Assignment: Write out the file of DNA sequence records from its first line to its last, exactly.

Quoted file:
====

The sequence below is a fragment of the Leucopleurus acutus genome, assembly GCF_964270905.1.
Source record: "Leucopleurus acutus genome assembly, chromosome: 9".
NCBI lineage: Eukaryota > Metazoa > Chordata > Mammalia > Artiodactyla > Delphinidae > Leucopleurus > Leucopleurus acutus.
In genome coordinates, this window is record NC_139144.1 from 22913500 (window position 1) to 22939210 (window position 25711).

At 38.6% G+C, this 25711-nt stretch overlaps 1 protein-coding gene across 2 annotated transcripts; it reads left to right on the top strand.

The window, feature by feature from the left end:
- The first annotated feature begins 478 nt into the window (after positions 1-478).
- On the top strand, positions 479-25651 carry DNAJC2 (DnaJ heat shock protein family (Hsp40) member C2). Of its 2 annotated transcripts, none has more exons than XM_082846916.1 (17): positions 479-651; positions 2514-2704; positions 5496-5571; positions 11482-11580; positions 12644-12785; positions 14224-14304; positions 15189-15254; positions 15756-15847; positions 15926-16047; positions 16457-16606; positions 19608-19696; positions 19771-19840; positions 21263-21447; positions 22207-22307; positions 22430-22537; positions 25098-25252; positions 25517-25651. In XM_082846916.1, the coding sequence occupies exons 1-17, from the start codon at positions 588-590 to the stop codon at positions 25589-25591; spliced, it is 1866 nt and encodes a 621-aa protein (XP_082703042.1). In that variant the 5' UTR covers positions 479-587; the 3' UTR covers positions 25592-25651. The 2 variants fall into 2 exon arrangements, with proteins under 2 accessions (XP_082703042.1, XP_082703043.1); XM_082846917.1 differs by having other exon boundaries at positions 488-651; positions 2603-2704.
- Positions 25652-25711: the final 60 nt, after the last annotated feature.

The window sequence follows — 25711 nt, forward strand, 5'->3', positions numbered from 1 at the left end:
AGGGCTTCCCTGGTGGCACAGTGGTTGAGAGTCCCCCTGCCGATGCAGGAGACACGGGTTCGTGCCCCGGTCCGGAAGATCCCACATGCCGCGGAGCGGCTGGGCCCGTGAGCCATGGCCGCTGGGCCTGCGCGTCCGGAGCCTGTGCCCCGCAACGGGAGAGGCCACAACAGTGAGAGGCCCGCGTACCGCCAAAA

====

The sequence below is a fragment of the Leucopleurus acutus genome, assembly GCF_964270905.1.
Source record: "Leucopleurus acutus genome assembly, chromosome: 9".
NCBI lineage: Eukaryota > Metazoa > Chordata > Mammalia > Artiodactyla > Delphinidae > Leucopleurus > Leucopleurus acutus.
In genome coordinates, this window is record NC_139144.1 from 22913500 (window position 1) to 22939210 (window position 25711).

At 38.6% G+C, this 25711-nt stretch overlaps 1 protein-coding gene across 2 annotated transcripts; it reads left to right on the top strand.

The window, feature by feature from the left end:
- The first annotated feature begins 478 nt into the window (after positions 1-478).
- On the top strand, positions 479-25651 carry DNAJC2 (DnaJ heat shock protein family (Hsp40) member C2). Of its 2 annotated transcripts, none has more exons than XM_082846916.1 (17): positions 479-651; positions 2514-2704; positions 5496-5571; positions 11482-11580; positions 12644-12785; positions 14224-14304; positions 15189-15254; positions 15756-15847; positions 15926-16047; positions 16457-16606; positions 19608-19696; positions 19771-19840; positions 21263-21447; positions 22207-22307; positions 22430-22537; positions 25098-25252; positions 25517-25651. In XM_082846916.1, the coding sequence occupies exons 1-17, from the start codon at positions 588-590 to the stop codon at positions 25589-25591; spliced, it is 1866 nt and encodes a 621-aa protein (XP_082703042.1). In that variant the 5' UTR covers positions 479-587; the 3' UTR covers positions 25592-25651. The 2 variants fall into 2 exon arrangements, with proteins under 2 accessions (XP_082703042.1, XP_082703043.1); XM_082846917.1 differs by having other exon boundaries at positions 488-651; positions 2603-2704.
- Positions 25652-25711: the final 60 nt, after the last annotated feature.

The window sequence follows — 25711 nt, forward strand, 5'->3', positions numbered from 1 at the left end:
AGGGCTTCCCTGGTGGCACAGTGGTTGAGAGTCCCCCTGCCGATGCAGGAGACACGGGTTCGTGCCCCGGTCCGGAAGATCCCACATGCCGCGGAGCGGCTGGGCCCGTGAGCCATGGCCGCTGGGCCTGCGCGTCCGGAGCCTGTGCCCCGCAACGGGAGAGGCCACAACAGTGAGAGGCCCGCGTACCGCCAAAA